I have picked up Gertrude Stein’s novel Three Lives, and it’s interesting, although the truth is, I’m not entirely sure this is the best time to read it. But the truth is also that my opinions change rapidly from day to day, so all I have to do is wait a while, and it will be a good time to read it. I’m not giving up just yet.

I hope you all enjoy your weekend!

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Bloggers, this is your fault

Recently people have been posting pictures of their to-be-read piles, so I thought I’d show you mine. First of all, though, here’s a picture of my TBR shelves from 2 1/2 years ago:

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Just a couple shelves and a little pile on the floor. Not too bad! But here’s how things look now:

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There are about seven books on the left side of the top shelf that I’ve already read; the rest are all patiently waiting for me to get to them.

I really think I can’t be blamed for this situation, as just about every one of you reading this post has tempted me to read one book or another at some point. Tempted me beyond what I can bear. So yes, this is entirely YOUR fault.

Here is a closer shot of the piles on the floor, complete with one of Muttboy’s many abandoned bones strewn around the house:

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And now I need to go read …

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Infinite Jest update

I read 20 pages of Infinite Jest today and now I’m all caught up with the Infinite Summer reading schedule, which is to say, I’ve read up to page 232 (out of over 1,000 pages). I continue to love the experience. A lot of what I said in an earlier post remains true: there are lots of short sections that introduce us to many different characters, some of whom know and interact with each other and some of whom don’t. Everything is going to connect up with everything else eventually, I’m betting, and in a way, everything already does, if only in vague and tangential ways, such as shared themes or tropes or images.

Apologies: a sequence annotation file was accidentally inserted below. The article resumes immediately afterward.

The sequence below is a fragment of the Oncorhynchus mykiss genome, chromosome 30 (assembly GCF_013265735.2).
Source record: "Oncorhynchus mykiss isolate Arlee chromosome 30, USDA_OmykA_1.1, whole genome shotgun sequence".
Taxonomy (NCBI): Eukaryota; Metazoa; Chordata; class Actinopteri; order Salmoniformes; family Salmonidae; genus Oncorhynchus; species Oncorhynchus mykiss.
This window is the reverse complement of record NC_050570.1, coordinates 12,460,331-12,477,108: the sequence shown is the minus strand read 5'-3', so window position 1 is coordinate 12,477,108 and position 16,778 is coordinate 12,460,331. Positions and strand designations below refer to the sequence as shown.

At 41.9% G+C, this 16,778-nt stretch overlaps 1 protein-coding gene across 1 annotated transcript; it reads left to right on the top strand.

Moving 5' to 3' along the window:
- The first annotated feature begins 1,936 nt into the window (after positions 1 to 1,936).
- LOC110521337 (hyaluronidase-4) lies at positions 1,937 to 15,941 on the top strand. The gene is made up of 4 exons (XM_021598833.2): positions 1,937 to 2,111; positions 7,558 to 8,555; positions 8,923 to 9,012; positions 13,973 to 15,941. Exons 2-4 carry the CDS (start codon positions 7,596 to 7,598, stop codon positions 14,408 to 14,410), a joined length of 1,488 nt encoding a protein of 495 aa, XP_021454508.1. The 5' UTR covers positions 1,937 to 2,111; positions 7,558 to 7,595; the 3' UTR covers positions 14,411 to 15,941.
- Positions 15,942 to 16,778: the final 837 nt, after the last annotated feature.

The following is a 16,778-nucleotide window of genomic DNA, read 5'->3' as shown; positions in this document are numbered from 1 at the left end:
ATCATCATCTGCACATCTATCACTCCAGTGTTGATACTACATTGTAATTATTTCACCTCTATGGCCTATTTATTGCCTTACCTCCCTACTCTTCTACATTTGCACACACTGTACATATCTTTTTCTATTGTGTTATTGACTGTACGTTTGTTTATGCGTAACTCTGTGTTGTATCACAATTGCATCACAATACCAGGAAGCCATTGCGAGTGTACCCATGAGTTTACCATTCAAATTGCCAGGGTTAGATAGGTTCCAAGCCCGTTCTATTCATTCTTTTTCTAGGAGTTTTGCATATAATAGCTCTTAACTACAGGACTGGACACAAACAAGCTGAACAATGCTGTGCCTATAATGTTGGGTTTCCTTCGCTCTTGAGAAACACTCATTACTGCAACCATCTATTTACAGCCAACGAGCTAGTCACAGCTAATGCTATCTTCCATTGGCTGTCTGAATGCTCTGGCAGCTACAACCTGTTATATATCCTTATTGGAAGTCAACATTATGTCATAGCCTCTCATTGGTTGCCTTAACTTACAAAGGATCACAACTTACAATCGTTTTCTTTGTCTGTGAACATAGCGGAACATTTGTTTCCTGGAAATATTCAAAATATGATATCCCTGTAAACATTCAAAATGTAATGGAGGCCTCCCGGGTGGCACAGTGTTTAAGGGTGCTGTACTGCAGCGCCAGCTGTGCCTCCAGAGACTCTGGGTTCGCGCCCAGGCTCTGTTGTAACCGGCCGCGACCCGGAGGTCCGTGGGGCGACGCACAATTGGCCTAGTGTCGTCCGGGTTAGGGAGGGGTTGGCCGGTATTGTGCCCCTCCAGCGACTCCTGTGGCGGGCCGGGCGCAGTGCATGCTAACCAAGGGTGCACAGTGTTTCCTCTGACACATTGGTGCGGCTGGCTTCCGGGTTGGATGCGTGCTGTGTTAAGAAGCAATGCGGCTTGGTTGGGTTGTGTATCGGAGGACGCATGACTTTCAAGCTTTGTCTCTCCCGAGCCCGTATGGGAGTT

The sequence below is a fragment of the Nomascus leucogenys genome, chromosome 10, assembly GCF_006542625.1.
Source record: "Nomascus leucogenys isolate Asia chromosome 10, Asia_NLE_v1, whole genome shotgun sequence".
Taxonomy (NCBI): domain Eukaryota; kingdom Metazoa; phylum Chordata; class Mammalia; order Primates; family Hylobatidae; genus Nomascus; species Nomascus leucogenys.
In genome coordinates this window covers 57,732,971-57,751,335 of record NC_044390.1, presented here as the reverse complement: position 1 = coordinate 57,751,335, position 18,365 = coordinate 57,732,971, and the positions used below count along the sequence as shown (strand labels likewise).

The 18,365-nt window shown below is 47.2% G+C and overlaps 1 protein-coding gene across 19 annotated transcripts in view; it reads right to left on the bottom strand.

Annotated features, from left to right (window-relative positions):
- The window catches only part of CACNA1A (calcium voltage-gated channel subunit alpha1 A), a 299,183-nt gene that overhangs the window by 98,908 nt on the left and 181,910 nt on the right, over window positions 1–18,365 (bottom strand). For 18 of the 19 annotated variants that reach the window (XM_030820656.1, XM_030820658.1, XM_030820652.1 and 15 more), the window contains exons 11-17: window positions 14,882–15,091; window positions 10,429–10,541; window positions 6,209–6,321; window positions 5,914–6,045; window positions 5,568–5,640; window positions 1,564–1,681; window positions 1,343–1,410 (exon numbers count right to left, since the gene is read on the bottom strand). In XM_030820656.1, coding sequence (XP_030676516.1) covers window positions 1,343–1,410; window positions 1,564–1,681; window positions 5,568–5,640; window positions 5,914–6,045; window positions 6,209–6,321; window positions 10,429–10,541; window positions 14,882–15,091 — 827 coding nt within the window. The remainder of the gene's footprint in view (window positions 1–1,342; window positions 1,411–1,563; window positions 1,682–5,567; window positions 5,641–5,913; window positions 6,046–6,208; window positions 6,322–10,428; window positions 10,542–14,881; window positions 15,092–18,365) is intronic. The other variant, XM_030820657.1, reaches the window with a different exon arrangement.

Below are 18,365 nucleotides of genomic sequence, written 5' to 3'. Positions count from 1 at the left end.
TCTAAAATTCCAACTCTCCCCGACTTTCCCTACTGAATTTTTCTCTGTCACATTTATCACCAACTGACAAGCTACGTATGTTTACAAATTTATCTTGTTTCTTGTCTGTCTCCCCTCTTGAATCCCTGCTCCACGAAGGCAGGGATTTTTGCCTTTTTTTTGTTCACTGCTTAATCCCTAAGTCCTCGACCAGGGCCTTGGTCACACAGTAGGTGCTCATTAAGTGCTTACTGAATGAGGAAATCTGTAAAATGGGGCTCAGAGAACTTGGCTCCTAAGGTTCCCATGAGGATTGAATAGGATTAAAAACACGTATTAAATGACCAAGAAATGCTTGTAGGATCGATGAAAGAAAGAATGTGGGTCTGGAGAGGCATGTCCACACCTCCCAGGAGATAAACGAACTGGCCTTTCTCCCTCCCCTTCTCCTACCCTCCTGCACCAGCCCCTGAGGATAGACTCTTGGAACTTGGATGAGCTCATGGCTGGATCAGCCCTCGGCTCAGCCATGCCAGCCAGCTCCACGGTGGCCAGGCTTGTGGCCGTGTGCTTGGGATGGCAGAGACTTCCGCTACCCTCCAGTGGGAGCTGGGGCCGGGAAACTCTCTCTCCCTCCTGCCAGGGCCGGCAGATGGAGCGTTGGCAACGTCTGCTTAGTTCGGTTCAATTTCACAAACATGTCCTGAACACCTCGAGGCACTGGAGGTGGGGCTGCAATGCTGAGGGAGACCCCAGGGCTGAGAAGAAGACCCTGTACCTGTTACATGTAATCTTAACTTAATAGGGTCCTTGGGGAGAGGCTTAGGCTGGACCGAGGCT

There are a few plot threads that we return to again and again, such as the story of the students at the Enfield Tennis Academy (Hal, whom I wrote about in my earlier post is a student there), the family saga of the Incandenzas (including Hal; the adults in this family run the academy and the children attend it), and the residents of the Ennet House, a halfway house for recovering drug and alcohol addicts. The Ennet House is located right next to the academy, which is appropriate, because one of the major themes of the book is drug use and abuse, and many of the students at the academy spend their free time getting high.

And then there are other plot lines as well — a political thriller thread with two comic characters whose loyalties are nearly impossible to figure out, a couple different stories of drug dealing and violence, a really harrowing story of a deeply depressed woman, and lots more. There are also sections that don’t advance the plot much, but are informative or funny or there for some other reason, including one really great section on why video-phones failed.

I think the best way to read the book — at least for me — is to enjoy each section without getting too worried about how everything fits together and whether I’m remembering everything or not. Sometimes beginning a new section can be bewildering, but soon enough I find myself getting oriented to what’s happening and then I can enjoy it, almost like I would a really great short story.